Catholic Schoolhouse Ocean Layers Box (Y1, W3)
In the science activity this week, students will learn that there are four layers to the ocean and have an opportunity to make an Ocean Layers booklet. In the development of the Year 1 Science book, we created this fun project to make an Ocean Layers Box. Since time is limited when you meet with your group , this project didn’t make it into the book. But since we came up with the project, wrote instructions and took pictures, I’m delighted to share this with you so you can try this project at home, especially if you have kids who love crafts! If you are interested in seeing more of what is available in the science book, click here: Year 1 Science Book.
Shoebox (1 per child unless you want to construct just one for the whole class for smaller children)
Construction Paper (blue and black)
Glue sticks or glue, glue paper and toothpicks
Printed pictures of animals for each zone (these are the same as the Year 1 Science book- see printable below)
Labels for each zone (these are the same as in the Year 1 Science book- see printable below)
Colored pencils or crayons
Ocean Layers– Printable
• Trace the outline of the flashlight on the skinny end of the shoebox. Cut out a circle slightly smaller to allow the flashlight room to stand. (You may need to help some students with this since some shoebox cardboard can be thick).
• Trace the sides of the box onto blue construction paper and glue to the insides of the box to be the ocean backdrop for the organisms. Use black for the bottom.
• Trace the skinny side of the box onto black construction paper, blue construction paper, and vellum paper. Cut ~1/4 inch outside your traced lines on 3 sides. Snip the corners and fold on the trace lines. These will divide the different ocean zones.
• Glue the three dividers into the box with the vellum paper closest to the flashlight hole, then the blue construction paper, then the black. This divides the box into four sections.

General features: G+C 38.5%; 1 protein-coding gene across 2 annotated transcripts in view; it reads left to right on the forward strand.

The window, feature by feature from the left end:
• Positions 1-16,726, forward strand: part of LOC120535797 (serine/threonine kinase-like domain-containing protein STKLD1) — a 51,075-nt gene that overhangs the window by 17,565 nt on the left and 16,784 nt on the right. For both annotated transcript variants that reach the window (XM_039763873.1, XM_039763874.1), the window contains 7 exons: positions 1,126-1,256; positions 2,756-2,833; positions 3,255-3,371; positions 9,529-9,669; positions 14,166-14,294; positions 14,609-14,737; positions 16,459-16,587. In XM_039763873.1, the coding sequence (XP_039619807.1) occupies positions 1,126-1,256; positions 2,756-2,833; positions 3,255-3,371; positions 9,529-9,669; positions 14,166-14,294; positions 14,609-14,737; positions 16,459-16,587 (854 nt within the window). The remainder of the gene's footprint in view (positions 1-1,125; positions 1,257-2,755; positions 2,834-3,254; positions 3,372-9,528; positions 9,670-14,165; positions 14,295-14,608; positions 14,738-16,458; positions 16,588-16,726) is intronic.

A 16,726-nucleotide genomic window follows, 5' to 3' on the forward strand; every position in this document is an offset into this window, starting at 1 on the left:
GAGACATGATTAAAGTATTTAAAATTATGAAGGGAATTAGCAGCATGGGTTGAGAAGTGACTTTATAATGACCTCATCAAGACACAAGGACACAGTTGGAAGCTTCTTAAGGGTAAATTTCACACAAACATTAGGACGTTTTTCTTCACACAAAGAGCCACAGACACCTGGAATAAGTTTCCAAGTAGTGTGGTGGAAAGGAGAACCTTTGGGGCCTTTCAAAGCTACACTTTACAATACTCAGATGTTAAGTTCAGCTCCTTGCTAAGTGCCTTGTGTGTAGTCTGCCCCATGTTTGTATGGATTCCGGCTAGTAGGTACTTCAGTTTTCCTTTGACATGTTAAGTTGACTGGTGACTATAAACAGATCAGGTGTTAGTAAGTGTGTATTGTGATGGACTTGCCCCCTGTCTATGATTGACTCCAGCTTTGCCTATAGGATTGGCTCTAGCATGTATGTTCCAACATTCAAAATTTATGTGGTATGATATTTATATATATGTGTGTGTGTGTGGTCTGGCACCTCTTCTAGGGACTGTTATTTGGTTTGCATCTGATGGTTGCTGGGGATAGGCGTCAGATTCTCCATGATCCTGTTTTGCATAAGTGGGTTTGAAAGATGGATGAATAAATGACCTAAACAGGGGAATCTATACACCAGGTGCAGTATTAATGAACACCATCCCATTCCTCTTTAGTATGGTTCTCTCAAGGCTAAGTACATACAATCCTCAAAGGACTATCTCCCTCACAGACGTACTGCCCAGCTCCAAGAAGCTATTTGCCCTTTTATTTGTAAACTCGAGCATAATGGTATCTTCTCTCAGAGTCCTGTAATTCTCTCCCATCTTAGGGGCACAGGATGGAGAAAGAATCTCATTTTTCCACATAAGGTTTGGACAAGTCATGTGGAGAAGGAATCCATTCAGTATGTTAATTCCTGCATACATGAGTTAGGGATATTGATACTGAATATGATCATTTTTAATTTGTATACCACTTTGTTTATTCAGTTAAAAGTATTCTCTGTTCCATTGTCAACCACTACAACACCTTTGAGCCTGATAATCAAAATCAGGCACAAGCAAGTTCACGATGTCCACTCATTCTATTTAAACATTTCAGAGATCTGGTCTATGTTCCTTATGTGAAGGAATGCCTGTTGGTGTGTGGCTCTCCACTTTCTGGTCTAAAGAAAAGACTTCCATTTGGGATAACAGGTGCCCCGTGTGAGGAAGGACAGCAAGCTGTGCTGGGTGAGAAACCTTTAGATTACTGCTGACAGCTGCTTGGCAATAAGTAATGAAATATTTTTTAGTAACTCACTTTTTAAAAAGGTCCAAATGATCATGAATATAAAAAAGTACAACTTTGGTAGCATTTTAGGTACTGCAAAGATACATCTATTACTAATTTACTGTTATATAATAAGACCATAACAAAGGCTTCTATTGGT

• Print and cut out the ocean organisms from the printable. Color the ocean creatures if desired.
• Glue the organisms onto the sides and back of the box according to the layer in which they belong. Ask students questions about the creatures in each layer. Some examples may be: Have they seen a jelly fish at the beach? Which layer do they think a dolphin lives? The angler fish has a light on his face- what does this tell you about which zone he lives in? Whelk and hermit crabs eat dead organisms as they fall to the bottom of the ocean, where do they belong? This will probably be review for those who’ve already done the project in the science book, or a head start if you do this project before you complete the science book activity.
• Glue labels onto each layer. Set flashlight on top of box and shine down through the layers. The velum paper allows some light to pass through, while the construction paper does not. This should demonstrate how creatures in the sunlight zone get the most light, the ones in the twilight zone get some light, and the ones in the midnight zone and abyss get no light at all.
I hope this is a fun 3-dimensional way to understand the light that reaches each layer of the ocean. The Ocean Layers Book, that your students will make when you meet with your group will teach the same concept, but in an activity that is completable within more limited time!
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